8 8 - Art. III GATT prohibits discrimination of foreign producers vis-à-vis domestic producers - Early GATT jurisprudence: a formally origin neutral taxation can violate Art. III:2 GATT - Centrality of likeness - Non-fiscal measures (Art III:4 GATT) - Relationship with Art. XX GATT 4. Key Concepts – National Treatment

9 9 - Integrated dispute settlement system based on Articles XXII and XXIII GATT and the DSU - Function of the DSB - Coverage: goods, services and intellectual property - Procedures: strict time-limits - Adoption of panel reports: negative consensus principle - Appellate Body Review - Non-compliance with recommendations - Integrated dispute settlement system based on Articles XXII and XXIII GATT and the DSU - Function of the DSB - Coverage: goods, services and intellectual property - Procedures: strict time-limits - Adoption of panel reports: negative consensus principle - Appellate Body Review - Non-compliance with recommendations 5. Dispute Settlement

10 10 - Consultation phase - Panels (Art. 6-8 DSU) - Panel process (Art. 12 DSU) - Panels time periods (Appendix 3) - Appeals Process (Art. 17 pp. DSU) - Adoption of reports - Compliance - (Cross)retaliation 5. Dispute Settlement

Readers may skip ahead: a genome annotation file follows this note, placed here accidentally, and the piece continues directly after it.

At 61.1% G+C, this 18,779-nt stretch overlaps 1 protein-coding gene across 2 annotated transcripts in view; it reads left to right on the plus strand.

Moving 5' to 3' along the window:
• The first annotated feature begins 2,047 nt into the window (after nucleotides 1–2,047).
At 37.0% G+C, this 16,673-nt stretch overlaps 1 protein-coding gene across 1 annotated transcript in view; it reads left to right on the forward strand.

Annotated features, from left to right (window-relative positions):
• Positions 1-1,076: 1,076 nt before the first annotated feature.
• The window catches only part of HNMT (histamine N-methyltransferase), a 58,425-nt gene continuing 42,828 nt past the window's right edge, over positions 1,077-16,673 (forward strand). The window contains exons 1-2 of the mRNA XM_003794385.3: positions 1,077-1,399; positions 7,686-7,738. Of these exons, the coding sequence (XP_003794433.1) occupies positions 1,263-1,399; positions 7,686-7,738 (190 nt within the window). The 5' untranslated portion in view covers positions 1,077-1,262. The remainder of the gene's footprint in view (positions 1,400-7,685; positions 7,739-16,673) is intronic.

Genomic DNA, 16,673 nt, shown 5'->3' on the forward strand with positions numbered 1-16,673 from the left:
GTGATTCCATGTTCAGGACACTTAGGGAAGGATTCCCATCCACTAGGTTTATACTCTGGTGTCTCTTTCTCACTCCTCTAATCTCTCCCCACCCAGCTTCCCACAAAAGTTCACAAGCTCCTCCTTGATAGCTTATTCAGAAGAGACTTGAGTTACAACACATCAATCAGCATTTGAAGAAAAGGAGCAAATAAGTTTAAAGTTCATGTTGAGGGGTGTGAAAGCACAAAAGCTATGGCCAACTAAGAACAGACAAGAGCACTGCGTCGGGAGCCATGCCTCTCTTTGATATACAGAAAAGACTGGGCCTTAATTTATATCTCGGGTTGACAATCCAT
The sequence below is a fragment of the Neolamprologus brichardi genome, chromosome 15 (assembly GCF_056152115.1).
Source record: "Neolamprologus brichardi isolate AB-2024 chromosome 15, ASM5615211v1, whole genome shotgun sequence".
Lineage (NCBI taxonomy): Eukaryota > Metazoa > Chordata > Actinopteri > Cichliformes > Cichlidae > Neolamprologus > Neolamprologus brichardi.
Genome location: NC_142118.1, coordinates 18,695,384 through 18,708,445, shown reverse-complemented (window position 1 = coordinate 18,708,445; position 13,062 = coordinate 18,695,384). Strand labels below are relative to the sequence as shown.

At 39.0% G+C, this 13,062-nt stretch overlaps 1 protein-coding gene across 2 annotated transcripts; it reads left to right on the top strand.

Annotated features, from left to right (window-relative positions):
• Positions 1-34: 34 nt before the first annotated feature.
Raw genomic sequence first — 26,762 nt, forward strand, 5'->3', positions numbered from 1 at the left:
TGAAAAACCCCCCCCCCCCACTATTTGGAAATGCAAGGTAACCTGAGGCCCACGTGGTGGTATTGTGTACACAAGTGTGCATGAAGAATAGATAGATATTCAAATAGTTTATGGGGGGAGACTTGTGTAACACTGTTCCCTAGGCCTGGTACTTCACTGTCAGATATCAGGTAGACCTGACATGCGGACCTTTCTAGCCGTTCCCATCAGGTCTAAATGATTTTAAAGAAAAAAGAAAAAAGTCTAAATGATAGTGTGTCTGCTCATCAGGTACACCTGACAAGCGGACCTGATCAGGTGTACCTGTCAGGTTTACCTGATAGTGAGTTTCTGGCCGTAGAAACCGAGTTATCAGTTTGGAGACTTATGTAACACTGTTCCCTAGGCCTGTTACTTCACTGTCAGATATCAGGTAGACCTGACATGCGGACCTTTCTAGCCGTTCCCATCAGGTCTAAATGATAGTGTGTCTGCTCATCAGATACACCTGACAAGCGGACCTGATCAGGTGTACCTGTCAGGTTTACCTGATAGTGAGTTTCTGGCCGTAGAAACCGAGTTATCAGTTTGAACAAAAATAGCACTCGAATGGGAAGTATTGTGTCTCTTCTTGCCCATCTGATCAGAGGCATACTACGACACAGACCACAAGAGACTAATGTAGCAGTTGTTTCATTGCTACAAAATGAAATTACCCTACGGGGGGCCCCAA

11 11 - Ministerial Conference between Green rooms and NGO scrutiny - Consensus decision making (Art. XI WTO) - Panels time periods (Appendix 3) - Trade negotiation committee - Doha-Round: Agriculture as the most contested issue (initially also competition and investment) - Draft Hong Kong Ministerial Declaration 6. Trade negotiations

12 12 Trade Related Investment Measures (TRIMS) Physical and Portfolio Investment Bilateral Investment Treaties (BITs) Multilateral Attempts - OECD - MIA - WTO - New EU Competence? 2. Investment 2. Investment

13 Investment Law An Emerging Network of Intl Investment Agreements (IIAs): Current intl legal framework governing foreign investment is a vast network of over 2500 IIAs. In 2005, 1,891 (75.8 %) in force, other IAs with investment provisions, + other regionals. While other treaties and norms intersect and interact, IIAs are the primary public international law instruments that govern foreign investment. 13

14 Investment law IIAs seek to create favourable conditions or a stable framework for investment, for economic development, by impose binding obligations on States re: treatment of foreign investment: (i) a wide asset-based definition of investment; (ii) guarantees of non-discrimination (national and most-favoured- nation treatment); (iii) a minimum standard of treatment often expressed as fair and equitable treatment coupled with an obligation not to impose arbitrary or discriminatory measures; (iv) the right to transfer investments and profits out of the host state; and (v) compensation for measures tantamount to expropriation. A smaller number of IIAs provide for rights of entry for foreign investment, prohibitions on performance requirements, and umbrella clauses under which a state agrees to observe its commitments to foreign investors. 14